To determine the position of an unknown point in three-dimensional space, four known points are required, three known points are sufficient on a surface and two known points are sufficient along a trajectory . If you can choose between several mathematically correct solutions on the basis of constraints, the number of necessary known points can be reduced by the number of usable constraints.
Trilateration is the basis of distance measurement, for example in satellite navigation systems or in global navigation satellite systems . In the sense of classical geodesy , trilateration is not an independent measurement method, but it is in satellite geodesy (see also Satellite Laser Ranging and SECOR ).
Runtime measurement
The transit time measurement is based on the fact that electromagnetic and acoustic waves propagate at a finite, known speed. If you send a signal to an object to be measured, from which it is reflected, and measure the time it takes to travel there and back, you can determine the distance to the object from the transit time and the speed of propagation of the signal, i.e. the group speed of the wave to calculate:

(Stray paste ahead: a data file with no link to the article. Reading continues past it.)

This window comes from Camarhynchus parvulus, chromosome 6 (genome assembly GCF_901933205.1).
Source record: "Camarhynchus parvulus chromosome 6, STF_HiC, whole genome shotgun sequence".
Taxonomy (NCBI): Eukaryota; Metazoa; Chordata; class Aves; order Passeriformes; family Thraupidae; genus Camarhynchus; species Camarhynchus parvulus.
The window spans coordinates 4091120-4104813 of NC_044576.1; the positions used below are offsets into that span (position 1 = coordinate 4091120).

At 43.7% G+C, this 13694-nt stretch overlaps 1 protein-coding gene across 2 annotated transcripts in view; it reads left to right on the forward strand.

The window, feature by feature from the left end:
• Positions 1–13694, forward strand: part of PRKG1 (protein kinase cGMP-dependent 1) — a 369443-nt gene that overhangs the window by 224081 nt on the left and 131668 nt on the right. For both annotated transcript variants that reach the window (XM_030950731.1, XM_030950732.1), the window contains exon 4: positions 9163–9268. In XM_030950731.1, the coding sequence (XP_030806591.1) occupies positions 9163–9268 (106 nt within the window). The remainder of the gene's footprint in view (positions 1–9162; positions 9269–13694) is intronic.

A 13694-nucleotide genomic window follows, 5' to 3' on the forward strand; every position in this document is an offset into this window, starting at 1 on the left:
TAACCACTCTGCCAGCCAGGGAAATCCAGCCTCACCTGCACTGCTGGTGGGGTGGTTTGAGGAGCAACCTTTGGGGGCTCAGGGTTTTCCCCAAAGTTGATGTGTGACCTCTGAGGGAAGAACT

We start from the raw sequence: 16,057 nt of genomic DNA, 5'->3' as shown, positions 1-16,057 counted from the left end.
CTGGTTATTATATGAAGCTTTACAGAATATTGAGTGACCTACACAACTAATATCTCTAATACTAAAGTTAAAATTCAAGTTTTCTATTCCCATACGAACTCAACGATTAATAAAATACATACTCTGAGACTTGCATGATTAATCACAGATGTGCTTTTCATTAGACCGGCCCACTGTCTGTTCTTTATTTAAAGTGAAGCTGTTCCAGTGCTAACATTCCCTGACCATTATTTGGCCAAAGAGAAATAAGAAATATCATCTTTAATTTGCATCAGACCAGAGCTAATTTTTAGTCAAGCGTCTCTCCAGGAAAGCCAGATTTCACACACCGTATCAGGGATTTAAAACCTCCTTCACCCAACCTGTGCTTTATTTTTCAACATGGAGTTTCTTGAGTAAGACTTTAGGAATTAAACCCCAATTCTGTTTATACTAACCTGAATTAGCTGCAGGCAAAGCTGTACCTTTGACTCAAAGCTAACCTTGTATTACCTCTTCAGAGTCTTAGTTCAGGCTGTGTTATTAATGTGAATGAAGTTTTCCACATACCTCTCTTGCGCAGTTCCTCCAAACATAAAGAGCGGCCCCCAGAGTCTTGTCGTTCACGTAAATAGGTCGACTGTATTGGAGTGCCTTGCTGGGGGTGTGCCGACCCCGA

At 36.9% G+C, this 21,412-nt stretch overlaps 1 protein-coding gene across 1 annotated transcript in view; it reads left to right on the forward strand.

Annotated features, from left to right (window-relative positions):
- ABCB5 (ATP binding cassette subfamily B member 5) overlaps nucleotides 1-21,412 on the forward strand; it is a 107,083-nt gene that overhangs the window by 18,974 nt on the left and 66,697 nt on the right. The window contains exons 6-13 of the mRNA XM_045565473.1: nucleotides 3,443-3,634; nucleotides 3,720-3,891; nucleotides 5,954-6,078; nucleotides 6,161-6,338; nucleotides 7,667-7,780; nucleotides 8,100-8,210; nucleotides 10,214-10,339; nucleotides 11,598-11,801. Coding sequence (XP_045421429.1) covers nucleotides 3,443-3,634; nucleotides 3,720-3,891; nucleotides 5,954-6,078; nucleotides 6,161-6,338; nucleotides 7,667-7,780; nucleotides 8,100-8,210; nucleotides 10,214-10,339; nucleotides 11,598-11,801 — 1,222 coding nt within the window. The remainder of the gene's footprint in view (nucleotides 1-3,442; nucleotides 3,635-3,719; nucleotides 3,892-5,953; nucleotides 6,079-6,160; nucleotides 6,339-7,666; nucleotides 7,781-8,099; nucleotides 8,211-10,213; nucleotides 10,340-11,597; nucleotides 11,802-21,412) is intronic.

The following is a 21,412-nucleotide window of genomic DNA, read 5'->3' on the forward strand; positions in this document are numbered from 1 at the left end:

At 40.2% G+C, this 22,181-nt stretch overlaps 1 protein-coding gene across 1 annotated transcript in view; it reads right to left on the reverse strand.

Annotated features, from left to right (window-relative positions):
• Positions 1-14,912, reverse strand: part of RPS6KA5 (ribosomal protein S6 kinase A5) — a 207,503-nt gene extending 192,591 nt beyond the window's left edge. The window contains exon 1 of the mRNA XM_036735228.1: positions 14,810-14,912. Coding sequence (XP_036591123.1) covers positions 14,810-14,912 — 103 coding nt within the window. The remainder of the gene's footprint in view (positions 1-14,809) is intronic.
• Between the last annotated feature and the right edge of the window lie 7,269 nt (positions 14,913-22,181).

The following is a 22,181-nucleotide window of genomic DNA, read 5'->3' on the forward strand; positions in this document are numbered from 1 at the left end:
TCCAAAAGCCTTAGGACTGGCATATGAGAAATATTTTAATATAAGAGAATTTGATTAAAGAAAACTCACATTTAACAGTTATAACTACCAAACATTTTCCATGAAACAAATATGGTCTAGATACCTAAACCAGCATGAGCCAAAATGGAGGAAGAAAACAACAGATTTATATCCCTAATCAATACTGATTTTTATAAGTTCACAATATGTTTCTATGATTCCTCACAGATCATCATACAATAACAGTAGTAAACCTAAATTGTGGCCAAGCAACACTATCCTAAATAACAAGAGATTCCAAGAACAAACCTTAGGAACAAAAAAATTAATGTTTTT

The measurements are influenced by the environment. If a medium is penetrated, the speed of light is reduced compared to the speed of light in a vacuum. If the material properties are temperature-dependent or anisotropic tensors, measurements of the transit time are disturbed by changes in the parameters or the orientation. For example, the speed of sound is highly dependent on temperature, electromagnetic waves are deflected by electrically conductive layers of the atmosphere .